Alternative therapies for curable cancers can lower your chances of survival?

Here at The Healthier Life, it’s our mission to bring you the latest complementary and alternative health information that could benefit you in your daily life. That being said, we pride ourselves on presenting you with open and unbiased facts, giving you as much insight into the world of complementary medicine as we can. To do this justice, this includes warning you of some of the implications of following a strictly alternative medical regime for serious health conditions, including, of course, cancer.

The debate surrounding cancer therapy is one that has been raging for a long time, yet one that seems to be drawing increasingly towards a much needed conclusion. Researchers from the Yale School of Medicine and Yale Cancer Centre have conducted an in-depth study to compare the outcomes for curable cancer patients who chose alternative treatment or those who choose conventional therapy – discovering that survival rates were much lower in the alternative treatment group.

The team, led by Dr Skyler Johnson, identified 840 patients of similar age, race and disease stage (stage 2-3), recently diagnosed with lung, breast, prostate or colorectal cancer (between 2004 and 2013) – 280 of which chose alternative medicine compared to 560 who opted for conventional treatment.

The researchers found that on average, patients who followed a solely alternative treatment regimen were two and a half times more likely to die during the five years following diagnosis – 78.3 per cent of medically treated patients surviving that period compared to only 54.7 per cent of the alternative group.

Dr Johnson deems this to be low estimate, cushioned by the fact that prostate cancer takes many years to develop into a life-threatening disease and treatment isn’t always appropriate immediately. However, breaking down the other cancer types makes for sombre reading.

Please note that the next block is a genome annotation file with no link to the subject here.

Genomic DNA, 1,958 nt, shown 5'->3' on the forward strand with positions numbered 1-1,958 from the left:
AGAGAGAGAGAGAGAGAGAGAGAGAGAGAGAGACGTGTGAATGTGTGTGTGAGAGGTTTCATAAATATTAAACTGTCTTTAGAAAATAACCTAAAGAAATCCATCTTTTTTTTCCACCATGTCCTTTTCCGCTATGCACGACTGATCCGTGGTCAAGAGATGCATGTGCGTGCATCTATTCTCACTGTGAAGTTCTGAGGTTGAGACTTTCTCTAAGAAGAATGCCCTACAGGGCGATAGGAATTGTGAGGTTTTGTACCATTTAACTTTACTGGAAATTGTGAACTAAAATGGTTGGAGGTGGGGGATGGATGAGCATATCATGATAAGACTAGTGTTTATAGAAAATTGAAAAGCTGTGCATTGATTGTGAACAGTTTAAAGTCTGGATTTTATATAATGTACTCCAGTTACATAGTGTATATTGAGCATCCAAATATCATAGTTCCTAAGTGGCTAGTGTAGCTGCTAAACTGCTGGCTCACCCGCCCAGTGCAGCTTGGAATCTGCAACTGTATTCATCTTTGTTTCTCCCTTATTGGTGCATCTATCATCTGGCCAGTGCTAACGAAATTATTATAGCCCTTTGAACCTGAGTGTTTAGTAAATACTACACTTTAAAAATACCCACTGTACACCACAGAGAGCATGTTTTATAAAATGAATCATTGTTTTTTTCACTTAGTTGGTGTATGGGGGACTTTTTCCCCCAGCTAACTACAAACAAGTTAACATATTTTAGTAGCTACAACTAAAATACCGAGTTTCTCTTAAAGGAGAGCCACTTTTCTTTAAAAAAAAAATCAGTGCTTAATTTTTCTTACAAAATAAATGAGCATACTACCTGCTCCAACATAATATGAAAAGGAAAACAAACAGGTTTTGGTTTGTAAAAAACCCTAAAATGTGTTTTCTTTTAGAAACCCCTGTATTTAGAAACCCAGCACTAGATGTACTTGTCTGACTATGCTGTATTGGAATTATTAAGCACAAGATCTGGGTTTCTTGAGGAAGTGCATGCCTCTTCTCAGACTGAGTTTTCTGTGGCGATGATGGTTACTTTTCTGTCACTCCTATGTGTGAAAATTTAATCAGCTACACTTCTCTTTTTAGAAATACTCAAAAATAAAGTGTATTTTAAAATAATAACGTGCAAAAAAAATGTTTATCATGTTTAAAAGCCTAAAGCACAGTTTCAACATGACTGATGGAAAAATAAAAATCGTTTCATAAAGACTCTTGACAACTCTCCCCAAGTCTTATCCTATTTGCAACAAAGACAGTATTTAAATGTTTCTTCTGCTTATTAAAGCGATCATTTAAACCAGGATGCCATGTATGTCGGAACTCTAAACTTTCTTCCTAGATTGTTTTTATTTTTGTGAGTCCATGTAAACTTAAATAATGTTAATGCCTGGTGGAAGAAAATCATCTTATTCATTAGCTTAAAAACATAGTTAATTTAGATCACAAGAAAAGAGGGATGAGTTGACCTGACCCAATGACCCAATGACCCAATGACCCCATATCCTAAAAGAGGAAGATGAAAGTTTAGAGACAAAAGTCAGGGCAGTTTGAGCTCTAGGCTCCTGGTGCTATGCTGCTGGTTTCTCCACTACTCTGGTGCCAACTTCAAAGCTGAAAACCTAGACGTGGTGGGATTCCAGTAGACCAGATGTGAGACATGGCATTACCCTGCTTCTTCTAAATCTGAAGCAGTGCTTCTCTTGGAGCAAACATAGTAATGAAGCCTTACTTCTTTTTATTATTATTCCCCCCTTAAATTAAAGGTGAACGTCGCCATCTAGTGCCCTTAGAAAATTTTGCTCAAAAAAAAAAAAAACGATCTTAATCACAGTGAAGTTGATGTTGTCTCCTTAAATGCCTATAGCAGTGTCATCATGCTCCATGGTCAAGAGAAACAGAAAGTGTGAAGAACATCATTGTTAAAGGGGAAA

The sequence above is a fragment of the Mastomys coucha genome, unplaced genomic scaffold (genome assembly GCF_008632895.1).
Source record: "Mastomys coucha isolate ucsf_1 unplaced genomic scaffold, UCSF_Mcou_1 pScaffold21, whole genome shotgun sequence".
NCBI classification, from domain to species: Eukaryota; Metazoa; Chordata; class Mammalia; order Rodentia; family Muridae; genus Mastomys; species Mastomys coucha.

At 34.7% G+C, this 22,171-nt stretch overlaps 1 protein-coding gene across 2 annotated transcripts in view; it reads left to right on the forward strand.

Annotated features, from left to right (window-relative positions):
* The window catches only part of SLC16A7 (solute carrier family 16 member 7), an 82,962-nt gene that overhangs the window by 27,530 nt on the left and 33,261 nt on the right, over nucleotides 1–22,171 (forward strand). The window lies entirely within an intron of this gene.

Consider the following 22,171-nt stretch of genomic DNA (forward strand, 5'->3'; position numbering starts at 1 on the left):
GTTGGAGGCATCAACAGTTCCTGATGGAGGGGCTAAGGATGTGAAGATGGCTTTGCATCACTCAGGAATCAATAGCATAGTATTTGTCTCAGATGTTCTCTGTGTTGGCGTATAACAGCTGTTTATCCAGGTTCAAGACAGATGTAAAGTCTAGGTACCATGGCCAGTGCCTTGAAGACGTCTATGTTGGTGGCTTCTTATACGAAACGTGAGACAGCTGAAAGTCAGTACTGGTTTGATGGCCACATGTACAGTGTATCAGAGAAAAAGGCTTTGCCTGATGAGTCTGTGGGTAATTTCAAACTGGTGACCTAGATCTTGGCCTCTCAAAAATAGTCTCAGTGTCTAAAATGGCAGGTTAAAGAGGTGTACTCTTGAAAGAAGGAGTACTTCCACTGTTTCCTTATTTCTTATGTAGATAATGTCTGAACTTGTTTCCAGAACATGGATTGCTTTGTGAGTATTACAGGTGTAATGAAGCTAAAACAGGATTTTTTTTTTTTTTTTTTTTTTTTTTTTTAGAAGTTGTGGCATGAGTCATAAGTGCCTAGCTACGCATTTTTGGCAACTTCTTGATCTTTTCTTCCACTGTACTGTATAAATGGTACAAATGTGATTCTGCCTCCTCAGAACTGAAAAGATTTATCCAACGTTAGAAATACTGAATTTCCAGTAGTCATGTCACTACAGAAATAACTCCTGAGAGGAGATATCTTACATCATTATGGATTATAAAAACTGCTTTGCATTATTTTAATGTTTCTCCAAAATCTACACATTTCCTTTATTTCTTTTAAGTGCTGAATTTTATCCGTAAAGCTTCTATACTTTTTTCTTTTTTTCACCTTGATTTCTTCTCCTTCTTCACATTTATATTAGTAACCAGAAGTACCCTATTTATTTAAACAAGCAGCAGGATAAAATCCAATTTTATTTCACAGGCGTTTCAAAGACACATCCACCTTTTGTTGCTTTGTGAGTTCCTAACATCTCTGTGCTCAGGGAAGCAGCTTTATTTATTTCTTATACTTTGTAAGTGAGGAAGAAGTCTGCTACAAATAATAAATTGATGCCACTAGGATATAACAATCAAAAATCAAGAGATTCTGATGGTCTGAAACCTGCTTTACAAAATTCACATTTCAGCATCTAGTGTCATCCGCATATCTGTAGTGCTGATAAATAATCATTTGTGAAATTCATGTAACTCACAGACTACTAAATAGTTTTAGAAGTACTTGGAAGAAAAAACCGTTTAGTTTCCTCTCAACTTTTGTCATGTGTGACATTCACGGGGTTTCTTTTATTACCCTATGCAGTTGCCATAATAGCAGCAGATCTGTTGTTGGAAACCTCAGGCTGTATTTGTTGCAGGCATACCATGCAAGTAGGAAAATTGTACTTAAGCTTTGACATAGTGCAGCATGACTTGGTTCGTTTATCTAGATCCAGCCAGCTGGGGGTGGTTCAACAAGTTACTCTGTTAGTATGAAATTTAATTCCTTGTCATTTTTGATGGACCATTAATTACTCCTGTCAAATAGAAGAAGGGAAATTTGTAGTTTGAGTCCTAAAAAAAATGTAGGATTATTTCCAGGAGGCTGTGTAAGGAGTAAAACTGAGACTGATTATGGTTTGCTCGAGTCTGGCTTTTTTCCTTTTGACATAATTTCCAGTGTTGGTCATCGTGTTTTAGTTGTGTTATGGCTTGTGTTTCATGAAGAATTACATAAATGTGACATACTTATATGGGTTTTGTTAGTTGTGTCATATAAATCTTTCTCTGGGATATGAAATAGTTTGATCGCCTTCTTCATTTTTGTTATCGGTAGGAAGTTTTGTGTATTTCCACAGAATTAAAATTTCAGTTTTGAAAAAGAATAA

Breast cancer patients were 5.68 times more likely to die without conventional therapy, with lung cancer patients 2.17 times more likely. For colorectal cancer, 79 per cent of medically treated patients survived five years of follow up compared to only 33 per cent in the alternative group.

While this may go against some of our philosophies concerning alternative medicine, beating and surviving this disease is all that matters at the end of the day – although there is an important distinction to be drawn between complementary and alternative therapies.

It’s true that there are many natural ways that you can help prevent cancer in the first place, like exercising regularly and eating a nutritious, balanced diet with moderate drinking and no smoking, but treating the condition once it has already manifested with alternative methods that haven’t substantial scientific evidence is not the answer.

It should be noted, though, that the researchers didn’t state which alternative therapies the patients in that group were using. It wouldn’t be hard to assume that those who were using intravenous vitamin C for their treatment would have better survival rates than others who used energy crystals, for example (as both would unfortunately come under the same umbrella).

Complementary therapies that relieve the side effects of cancer or cancer treatment are a fantastic way to help speedup your journey to recovery. These include acupuncture and massage therapy for the pain, exercise to improve fatigue, and relaxation techniques and meditation to relieve some of the stress and anxiety.

Cancer is a unique and complex disease, and one that relies upon the knowledge of experts, so seek the advice of as many oncologists as possible when deciding upon your treatment plan and consider the pros and cons of whatever therapy you’re considering.

Remember, cancer is a battle, so why wouldn’t you fill your arsenal with the best weapons you can?

Wishing you the best of health,

Dominic Rees
Editorial Health Researcher